Tidying Secrets I Did Not Learn From Marie Kondo

Like most people with a social media account, I’ve been exposed to a lot of Marie Kondo over the last couple of weeks. Since a high proportion of my online friends are either writers or avid readers, a lot of that reaction has been on the negative-to-downright-enraged side, due to the rumour that Kondo will only let you keep your 30 favourite books.

She never actually said that. She did say that it’s not for her to tell you what brings you joy, and if books make you happy, keep them. (Just not the ones that you feel like you should read because they were gifts/you thought you should balance out the romance novels with some nonfiction or “literature”/everyone else was reading them… because if you’re being honest with yourself, you’ll never actually read them and they’re just making you feel guilty every time you see them on your shelf.)

So I started watching her Netflix show to see what all the fuss was about. Much of the fuss, I have discovered, is the sneaky sense of superiority that comes from seeing how much tidier and less burdened by avalanches of possessions my house is. This is the same sense of satisfaction I suspect people get from watching Hoarders (a show I have no experience of, but have likewise heard a lot about).

I still have a couple of episodes left to go, but the essence of the thing seems to be just taking the time to look at what you own. While that is valuable in and of itself, there are some things I’ve learned on my own, self-directed, tidying adventures that have not yet been mentioned on the show, and I thought I’d share them here, in case they help you, too!

Moving in: the original tidying challenge.

Tidying Secret #1

Tidying is an iterative process. Going through your mountain of clothes once isn’t going to do it, because there are only so many things we are willing to part with in one shot. This was driven home to me the last time we moved. We knew that our new house was smaller than our old, and we didn’t want to pay to haul stuff across the country that we’d never use again, so we got rid of a ton of things before we left. Only to be confronted by our possessions all over again as we realized just how much smaller our new house actually was. The tidying, it gets done over and over.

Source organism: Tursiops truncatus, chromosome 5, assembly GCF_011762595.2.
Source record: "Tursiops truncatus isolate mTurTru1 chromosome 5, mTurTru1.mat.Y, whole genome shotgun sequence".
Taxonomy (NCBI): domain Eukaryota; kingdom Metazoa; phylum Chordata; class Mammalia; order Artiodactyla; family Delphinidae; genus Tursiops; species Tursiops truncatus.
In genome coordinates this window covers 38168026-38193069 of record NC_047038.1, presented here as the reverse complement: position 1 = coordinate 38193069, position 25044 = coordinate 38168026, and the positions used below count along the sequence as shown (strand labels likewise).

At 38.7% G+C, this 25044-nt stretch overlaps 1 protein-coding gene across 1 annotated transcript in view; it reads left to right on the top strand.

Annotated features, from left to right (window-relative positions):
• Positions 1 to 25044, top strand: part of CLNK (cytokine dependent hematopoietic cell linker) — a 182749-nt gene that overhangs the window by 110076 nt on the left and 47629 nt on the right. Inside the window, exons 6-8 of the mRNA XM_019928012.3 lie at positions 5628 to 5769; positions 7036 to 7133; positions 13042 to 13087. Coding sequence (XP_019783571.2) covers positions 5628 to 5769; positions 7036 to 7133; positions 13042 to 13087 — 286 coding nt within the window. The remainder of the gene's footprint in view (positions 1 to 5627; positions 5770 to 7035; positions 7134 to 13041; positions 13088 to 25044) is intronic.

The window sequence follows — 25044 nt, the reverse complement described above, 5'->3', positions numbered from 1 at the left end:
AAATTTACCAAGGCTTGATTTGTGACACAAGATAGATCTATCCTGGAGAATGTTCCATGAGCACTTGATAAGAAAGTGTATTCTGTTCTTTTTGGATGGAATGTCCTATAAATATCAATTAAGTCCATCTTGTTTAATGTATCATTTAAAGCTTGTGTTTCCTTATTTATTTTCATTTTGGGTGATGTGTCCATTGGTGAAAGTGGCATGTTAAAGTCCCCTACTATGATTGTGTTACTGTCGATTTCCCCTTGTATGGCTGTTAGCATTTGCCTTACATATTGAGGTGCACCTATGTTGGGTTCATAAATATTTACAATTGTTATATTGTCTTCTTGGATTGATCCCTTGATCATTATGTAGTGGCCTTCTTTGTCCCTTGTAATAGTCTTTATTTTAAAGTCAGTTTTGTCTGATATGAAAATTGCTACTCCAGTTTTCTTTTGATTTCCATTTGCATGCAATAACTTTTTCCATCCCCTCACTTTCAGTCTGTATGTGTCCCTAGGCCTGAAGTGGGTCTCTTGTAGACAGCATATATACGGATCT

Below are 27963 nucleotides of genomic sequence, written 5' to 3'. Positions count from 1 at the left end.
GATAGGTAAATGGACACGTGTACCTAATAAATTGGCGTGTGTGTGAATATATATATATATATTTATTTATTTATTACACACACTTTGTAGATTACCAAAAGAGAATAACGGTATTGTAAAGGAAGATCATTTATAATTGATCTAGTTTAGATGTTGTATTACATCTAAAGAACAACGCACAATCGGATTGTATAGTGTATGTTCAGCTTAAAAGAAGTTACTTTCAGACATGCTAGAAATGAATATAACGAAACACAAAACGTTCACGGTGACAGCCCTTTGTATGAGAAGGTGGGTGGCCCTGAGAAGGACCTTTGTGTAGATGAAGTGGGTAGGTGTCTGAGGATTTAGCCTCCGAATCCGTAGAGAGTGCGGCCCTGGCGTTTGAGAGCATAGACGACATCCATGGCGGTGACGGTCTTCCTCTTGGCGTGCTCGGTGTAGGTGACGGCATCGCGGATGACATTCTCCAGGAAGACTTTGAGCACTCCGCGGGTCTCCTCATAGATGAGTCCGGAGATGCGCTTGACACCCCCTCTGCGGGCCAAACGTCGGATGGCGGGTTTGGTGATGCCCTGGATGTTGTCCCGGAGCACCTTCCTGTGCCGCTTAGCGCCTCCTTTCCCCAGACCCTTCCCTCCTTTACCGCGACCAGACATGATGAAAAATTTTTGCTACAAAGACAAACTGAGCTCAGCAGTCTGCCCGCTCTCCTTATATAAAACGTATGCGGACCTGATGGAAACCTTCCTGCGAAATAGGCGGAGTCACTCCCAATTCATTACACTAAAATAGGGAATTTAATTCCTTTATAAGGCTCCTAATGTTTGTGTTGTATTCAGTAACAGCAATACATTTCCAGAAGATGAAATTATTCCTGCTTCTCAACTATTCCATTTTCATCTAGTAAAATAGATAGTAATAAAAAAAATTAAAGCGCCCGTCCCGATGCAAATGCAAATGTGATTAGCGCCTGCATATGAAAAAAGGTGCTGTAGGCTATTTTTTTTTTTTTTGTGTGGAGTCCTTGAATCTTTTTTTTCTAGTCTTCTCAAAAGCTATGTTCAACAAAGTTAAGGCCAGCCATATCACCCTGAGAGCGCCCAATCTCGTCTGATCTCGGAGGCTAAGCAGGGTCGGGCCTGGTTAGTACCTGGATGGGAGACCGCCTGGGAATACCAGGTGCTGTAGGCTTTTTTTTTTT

Tidying Secret #2

The sentimental items, in particular, are iterative. My mother passed almost 10 years ago and I’m still asking myself whether I’ve kept things of hers because I really like them, or whether I’ve kept them just because they were hers. Recognizing that I don’t actually need physical objects to remind me to think of her has made it a lot easier to let things go.

Tidying Secret #3

It’s a lot easier to get rid of things if you know that someone else is going to be able to use and enjoy them – that they won’t be wasted. That’s why we have a charity donation box on the go all the time. When we find something useable that it’s time to part with, it goes in the box.

Tidying Secret #4

It’s really important to be aware of the difference between the kind of person you’d like to think you are, and the kind of person you actually are. Case in point: the Christmas before Tech Support and I got married, we had both of our families over for dinner and ended up serving the gravy in a four-cup liquid measuring cup. So we put gravy boats on our wedding registry. Guess how many times we’ve used them in the 10 years since? NEVER. Because we are hermits and we don’t do dinner parties. When we do have people over, we let them serve themselves from the cooking dishes because why do more dishes than you have to?

Ultimate Tidying Secret

Don’t buy stuff you don’t actually need. Western consumer culture makes that difficult, to be sure. But one thing I’ve learned as I’ve gotten older is that experiences and quality time spark way more joy than stuff could ever do. And having less stuff makes you appreciate the stuff you do have a whole lot more – more signal, less noise.

I do love the way Marie Kondo folds clothes though. My dresser drawers have never been tidier. 😀

What about you? Are you a fan of Kondo? What tidying tips have made the most difference for you?

2 comments on “Tidying Secrets I Did Not Learn From Marie Kondo

  1. Twila

    Your tips are bang on. Especially like the who you think you should be and who you really are). I do like her, have been a fan for a few years now. I like the pile of items idea, because I think we don’t really “see” the excessive amounts of things we have while we have it spread all over the house. I think it helps to shock us into reality. I think our things weigh us down and prevent us from living a fuller life.

    I started her folding method a couple years ago and wish I’d known sooner- it’s so easy to see what you have! And I too ditched the gravy boat! 😜

    1. L. E. Carmichael

      I do like the pile method – I haven’t tried that but yes, it was totally shocking to watch some of the people on the show confronted by the mounds of things. When everything is tucked away, the scale of the situation is a lot harder to appreciate.

      Here’s to ditching the gravy boat!

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